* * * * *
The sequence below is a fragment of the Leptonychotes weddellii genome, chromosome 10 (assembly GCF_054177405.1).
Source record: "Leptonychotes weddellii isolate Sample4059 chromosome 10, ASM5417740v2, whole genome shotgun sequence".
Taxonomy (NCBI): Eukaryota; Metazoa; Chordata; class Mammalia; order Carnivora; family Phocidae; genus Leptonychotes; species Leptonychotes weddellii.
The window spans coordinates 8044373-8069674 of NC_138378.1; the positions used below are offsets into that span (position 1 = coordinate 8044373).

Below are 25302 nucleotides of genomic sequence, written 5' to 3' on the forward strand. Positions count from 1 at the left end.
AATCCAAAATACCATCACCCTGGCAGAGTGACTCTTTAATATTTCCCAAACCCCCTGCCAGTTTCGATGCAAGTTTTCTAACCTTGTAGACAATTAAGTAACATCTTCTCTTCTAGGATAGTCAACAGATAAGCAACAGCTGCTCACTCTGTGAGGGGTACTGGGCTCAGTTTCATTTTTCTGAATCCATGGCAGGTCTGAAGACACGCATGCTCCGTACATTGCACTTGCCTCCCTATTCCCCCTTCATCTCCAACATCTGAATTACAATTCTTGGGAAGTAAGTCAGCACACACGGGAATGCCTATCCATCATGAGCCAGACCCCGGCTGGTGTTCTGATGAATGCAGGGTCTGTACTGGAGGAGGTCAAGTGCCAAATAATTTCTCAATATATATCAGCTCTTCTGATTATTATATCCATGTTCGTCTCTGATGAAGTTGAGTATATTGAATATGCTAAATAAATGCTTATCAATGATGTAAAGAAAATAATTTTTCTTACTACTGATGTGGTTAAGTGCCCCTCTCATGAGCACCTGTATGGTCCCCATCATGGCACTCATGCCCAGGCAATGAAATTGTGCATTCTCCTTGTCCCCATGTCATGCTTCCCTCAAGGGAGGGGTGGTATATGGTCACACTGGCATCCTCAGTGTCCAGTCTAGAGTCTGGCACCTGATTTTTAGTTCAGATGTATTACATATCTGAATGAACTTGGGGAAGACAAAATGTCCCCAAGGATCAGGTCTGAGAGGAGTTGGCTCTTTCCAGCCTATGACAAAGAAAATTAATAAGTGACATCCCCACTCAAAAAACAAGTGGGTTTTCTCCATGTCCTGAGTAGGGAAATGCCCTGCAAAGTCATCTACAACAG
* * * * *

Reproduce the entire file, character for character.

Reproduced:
The sequence below is a fragment of the Leptonychotes weddellii genome, chromosome 10 (assembly GCF_054177405.1).
Source record: "Leptonychotes weddellii isolate Sample4059 chromosome 10, ASM5417740v2, whole genome shotgun sequence".
Taxonomy (NCBI): Eukaryota; Metazoa; Chordata; class Mammalia; order Carnivora; family Phocidae; genus Leptonychotes; species Leptonychotes weddellii.
The window spans coordinates 8044373-8069674 of NC_138378.1; the positions used below are offsets into that span (position 1 = coordinate 8044373).

Below are 25302 nucleotides of genomic sequence, written 5' to 3' on the forward strand. Positions count from 1 at the left end.
AATCCAAAATACCATCACCCTGGCAGAGTGACTCTTTAATATTTCCCAAACCCCCTGCCAGTTTCGATGCAAGTTTTCTAACCTTGTAGACAATTAAGTAACATCTTCTCTTCTAGGATAGTCAACAGATAAGCAACAGCTGCTCACTCTGTGAGGGGTACTGGGCTCAGTTTCATTTTTCTGAATCCATGGCAGGTCTGAAGACACGCATGCTCCGTACATTGCACTTGCCTCCCTATTCCCCCTTCATCTCCAACATCTGAATTACAATTCTTGGGAAGTAAGTCAGCACACACGGGAATGCCTATCCATCATGAGCCAGACCCCGGCTGGTGTTCTGATGAATGCAGGGTCTGTACTGGAGGAGGTCAAGTGCCAAATAATTTCTCAATATATATCAGCTCTTCTGATTATTATATCCATGTTCGTCTCTGATGAAGTTGAGTATATTGAATATGCTAAATAAATGCTTATCAATGATGTAAAGAAAATAATTTTTCTTACTACTGATGTGGTTAAGTGCCCCTCTCATGAGCACCTGTATGGTCCCCATCATGGCACTCATGCCCAGGCAATGAAATTGTGCATTCTCCTTGTCCCCATGTCATGCTTCCCTCAAGGGAGGGGTGGTATATGGTCACACTGGCATCCTCAGTGTCCAGTCTAGAGTCTGGCACCTGATTTTTAGTTCAGATGTATTACATATCTGAATGAACTTGGGGAAGACAAAATGTCCCCAAGGATCAGGTCTGAGAGGAGTTGGCTCTTTCCAGCCTATGACAAAGAAAATTAATAAGTGACATCCCCACTCAAAAAACAAGTGGGTTTTCTCCATGTCCTGAGTAGGGAAATGCCCTGCAAAGTCATCTACAACAG